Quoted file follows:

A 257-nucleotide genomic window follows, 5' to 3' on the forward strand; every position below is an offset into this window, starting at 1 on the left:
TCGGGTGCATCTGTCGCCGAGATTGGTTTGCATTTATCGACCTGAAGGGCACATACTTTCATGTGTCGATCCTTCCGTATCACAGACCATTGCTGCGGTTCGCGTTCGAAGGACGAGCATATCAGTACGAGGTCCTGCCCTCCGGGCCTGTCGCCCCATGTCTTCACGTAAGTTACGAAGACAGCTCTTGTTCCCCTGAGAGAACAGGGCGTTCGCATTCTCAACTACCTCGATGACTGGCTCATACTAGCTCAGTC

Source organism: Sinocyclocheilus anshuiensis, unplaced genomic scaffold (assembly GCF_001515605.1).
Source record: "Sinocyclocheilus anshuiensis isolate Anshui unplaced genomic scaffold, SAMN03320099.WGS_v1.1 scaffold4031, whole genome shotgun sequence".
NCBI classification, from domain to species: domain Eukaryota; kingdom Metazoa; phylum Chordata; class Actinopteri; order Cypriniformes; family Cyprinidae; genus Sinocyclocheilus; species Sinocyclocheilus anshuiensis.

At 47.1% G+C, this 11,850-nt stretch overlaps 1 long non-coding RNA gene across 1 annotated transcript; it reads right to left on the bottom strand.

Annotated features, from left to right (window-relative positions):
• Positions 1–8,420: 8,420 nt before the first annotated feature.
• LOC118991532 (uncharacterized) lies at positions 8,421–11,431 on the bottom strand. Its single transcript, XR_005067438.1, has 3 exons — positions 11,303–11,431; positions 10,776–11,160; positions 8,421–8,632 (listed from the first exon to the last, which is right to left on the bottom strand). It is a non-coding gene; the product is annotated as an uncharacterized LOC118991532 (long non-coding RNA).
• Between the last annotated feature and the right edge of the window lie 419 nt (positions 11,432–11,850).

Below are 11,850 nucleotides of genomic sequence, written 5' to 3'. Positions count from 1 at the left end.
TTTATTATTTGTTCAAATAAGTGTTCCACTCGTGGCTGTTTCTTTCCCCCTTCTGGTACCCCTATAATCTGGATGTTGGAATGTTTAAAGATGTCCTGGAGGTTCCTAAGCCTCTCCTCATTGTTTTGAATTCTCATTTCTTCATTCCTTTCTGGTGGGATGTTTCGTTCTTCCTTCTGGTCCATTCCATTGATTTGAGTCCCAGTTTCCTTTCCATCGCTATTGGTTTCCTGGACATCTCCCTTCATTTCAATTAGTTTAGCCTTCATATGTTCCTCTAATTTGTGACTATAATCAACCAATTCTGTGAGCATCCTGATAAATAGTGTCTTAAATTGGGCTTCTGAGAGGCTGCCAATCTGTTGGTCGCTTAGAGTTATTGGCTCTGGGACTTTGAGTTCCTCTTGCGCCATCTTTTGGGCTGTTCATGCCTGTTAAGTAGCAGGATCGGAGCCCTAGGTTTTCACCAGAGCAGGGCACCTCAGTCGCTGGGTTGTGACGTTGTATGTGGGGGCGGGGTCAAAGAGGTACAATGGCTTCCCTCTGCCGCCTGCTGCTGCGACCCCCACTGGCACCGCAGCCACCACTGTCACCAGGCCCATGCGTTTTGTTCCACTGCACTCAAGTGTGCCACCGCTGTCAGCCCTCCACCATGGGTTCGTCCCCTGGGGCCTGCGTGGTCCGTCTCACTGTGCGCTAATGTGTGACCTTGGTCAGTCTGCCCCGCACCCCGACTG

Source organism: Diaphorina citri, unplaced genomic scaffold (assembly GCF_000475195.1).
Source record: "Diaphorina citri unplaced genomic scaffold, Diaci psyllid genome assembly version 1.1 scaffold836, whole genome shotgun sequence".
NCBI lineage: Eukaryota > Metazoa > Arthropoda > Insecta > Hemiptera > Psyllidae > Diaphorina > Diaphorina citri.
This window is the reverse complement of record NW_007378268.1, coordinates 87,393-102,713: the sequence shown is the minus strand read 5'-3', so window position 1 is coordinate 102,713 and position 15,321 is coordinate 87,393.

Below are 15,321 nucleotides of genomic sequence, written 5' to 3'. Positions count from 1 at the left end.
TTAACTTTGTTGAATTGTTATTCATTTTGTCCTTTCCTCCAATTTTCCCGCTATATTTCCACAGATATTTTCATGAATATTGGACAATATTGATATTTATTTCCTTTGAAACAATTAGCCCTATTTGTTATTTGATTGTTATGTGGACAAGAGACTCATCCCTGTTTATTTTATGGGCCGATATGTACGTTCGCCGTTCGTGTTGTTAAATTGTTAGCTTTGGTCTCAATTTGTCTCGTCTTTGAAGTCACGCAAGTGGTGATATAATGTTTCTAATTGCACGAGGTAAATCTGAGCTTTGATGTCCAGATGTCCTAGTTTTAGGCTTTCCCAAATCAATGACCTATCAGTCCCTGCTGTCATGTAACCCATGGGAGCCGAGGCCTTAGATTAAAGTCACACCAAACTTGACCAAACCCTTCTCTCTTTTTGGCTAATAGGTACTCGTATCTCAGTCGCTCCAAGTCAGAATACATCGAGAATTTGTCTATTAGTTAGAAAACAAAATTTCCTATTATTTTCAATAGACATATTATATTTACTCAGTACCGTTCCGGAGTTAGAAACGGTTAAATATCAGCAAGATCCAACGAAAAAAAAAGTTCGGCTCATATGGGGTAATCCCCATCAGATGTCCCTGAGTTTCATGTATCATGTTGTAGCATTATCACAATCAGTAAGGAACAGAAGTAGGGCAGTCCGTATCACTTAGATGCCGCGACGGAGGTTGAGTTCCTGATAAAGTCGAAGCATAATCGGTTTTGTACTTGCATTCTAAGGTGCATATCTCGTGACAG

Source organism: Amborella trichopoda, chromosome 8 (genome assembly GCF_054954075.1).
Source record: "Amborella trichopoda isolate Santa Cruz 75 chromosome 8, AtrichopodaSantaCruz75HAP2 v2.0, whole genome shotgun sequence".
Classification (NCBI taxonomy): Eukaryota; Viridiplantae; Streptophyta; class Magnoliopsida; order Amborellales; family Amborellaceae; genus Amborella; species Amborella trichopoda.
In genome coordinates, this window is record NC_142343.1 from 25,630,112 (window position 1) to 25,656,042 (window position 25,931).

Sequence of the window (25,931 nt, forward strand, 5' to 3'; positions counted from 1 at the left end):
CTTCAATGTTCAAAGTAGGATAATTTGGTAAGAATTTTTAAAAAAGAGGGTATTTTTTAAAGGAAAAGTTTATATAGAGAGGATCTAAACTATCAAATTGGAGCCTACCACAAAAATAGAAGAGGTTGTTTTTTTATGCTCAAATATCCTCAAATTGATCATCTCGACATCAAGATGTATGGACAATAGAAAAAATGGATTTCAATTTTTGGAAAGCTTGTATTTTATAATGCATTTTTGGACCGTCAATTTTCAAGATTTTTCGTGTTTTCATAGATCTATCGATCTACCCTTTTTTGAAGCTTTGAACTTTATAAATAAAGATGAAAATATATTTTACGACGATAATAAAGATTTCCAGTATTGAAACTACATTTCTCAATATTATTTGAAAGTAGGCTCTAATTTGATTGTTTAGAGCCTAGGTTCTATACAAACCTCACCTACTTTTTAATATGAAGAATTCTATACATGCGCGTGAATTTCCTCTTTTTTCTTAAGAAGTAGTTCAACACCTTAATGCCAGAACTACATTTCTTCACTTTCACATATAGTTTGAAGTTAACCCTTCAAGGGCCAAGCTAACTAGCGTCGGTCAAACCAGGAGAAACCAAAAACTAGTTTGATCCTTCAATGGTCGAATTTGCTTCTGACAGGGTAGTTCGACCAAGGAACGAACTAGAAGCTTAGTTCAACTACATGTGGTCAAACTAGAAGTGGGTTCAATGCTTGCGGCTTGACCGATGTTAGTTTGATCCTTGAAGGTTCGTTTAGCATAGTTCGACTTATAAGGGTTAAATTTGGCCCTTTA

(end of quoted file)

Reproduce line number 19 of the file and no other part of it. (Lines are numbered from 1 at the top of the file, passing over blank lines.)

Source organism: Amborella trichopoda, chromosome 8 (genome assembly GCF_054954075.1).